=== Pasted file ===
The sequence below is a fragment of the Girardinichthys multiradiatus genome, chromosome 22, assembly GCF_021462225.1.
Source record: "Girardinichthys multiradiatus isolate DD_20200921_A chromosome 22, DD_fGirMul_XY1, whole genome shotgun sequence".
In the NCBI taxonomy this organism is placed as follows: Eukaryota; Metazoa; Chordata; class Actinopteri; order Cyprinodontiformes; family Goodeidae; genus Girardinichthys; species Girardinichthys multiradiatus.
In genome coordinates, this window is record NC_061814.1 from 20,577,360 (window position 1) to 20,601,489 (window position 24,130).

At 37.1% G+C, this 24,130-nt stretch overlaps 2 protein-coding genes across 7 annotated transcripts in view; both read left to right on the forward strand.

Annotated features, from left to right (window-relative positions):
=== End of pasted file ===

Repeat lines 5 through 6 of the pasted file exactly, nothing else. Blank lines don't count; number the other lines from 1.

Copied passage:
At 37.1% G+C, this 24,130-nt stretch overlaps 2 protein-coding genes across 7 annotated transcripts in view; both read left to right on the forward strand.

Annotated features, from left to right (window-relative positions):